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#ActualKhaiy

Posted 24 October 2013 - 07:00 PM

To me, a dominant strategy (in the sense of a specific technology being a must-have in order to avoid losing) is a symptom of poor design. Fortunately, it's also pretty rare in my experience.

 

I think that your interpretation of dominance is overly narrow. If we're talking about lasers always being better than projectiles, then lasers dominate projectiles because there's never a reason to choose the inferior technology. But the strategy space in a game is far larger than choosing Tech A or Tech B. In Galactic Civilizations II, Death Rays are vastly dominant over all other weapon technology in terms of performance, and by the time you can get them cost is mostly irrelevant. But games rarely get to the point that you could research Death Rays without either losing to another player or explicitly passing on other opportunities to win in other ways.

 

It's generally not about Tech A vs. Tech B (though that choice exists as well), it's about advancing to the next tech level OR expanding to a new city OR building up a fleet OR increasing your espionage abilities or any number of other things. Tech-turtling may well lock you into Tech A vs. Tech B scenarios, but few games lock the player into a tech-turtle play style in the first place.


#1Khaiy

Posted 24 October 2013 - 07:00 PM

To me, a dominant strategy (in the sense of a specific technology is a must-have in order to avoid losing) is a symptom of poor design. Fortunately, it's also pretty rare in my experience.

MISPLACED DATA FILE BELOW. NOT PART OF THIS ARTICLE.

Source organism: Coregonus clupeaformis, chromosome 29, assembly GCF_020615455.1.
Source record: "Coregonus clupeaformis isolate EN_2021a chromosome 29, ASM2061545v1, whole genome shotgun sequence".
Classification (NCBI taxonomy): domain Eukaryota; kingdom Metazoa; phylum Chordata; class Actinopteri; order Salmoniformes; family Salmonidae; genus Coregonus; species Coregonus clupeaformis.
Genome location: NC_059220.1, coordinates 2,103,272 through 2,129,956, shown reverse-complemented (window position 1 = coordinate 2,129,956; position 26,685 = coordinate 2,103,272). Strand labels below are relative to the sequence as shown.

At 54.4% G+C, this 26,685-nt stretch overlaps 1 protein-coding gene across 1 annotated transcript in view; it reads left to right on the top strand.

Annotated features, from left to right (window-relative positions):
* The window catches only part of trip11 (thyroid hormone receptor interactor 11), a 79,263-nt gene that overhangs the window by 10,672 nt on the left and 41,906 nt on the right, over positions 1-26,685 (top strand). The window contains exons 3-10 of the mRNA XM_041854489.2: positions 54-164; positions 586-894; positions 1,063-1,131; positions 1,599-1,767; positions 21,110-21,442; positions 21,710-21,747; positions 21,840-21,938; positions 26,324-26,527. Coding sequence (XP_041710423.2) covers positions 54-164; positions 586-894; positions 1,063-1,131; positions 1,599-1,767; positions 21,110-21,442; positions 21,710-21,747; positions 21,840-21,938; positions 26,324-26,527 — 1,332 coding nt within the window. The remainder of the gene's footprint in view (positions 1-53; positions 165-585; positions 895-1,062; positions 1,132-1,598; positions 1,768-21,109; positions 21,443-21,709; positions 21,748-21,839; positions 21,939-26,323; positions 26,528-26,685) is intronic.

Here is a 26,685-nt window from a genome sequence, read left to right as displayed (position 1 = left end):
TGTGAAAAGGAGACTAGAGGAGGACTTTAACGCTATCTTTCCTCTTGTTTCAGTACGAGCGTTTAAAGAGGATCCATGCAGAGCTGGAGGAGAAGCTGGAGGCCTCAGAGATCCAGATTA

I think that your interpretation of dominance is overly narrow. If we're talking about lasers always being better than projectiles, then lasers dominate projectiles because there's never a reason to choose the inferior technology. But the strategy space in a game is far larger than choosing Tech A or Tech B. In Galactic Civilizations II, Death Rays are vastly dominant over all other weapon technology in terms of performance, and by the time you can get them cost is mostly irrelevant. But games rarely get to the point that you could research Death Rays without either losing to another player or explicitly passing on other opportunities to win in other ways.

 

It's generally not about Tech A vs. Tech B (though that choice exists as well), it's about advancing to the next tech level OR expanding to a new city OR building up a fleet OR increasing your espionage abilities or any number of other things. Tech-turtling may well lock you into Tech A vs. Tech B scenarios, but few games lock the player into a tech-turtle play style in the first place.


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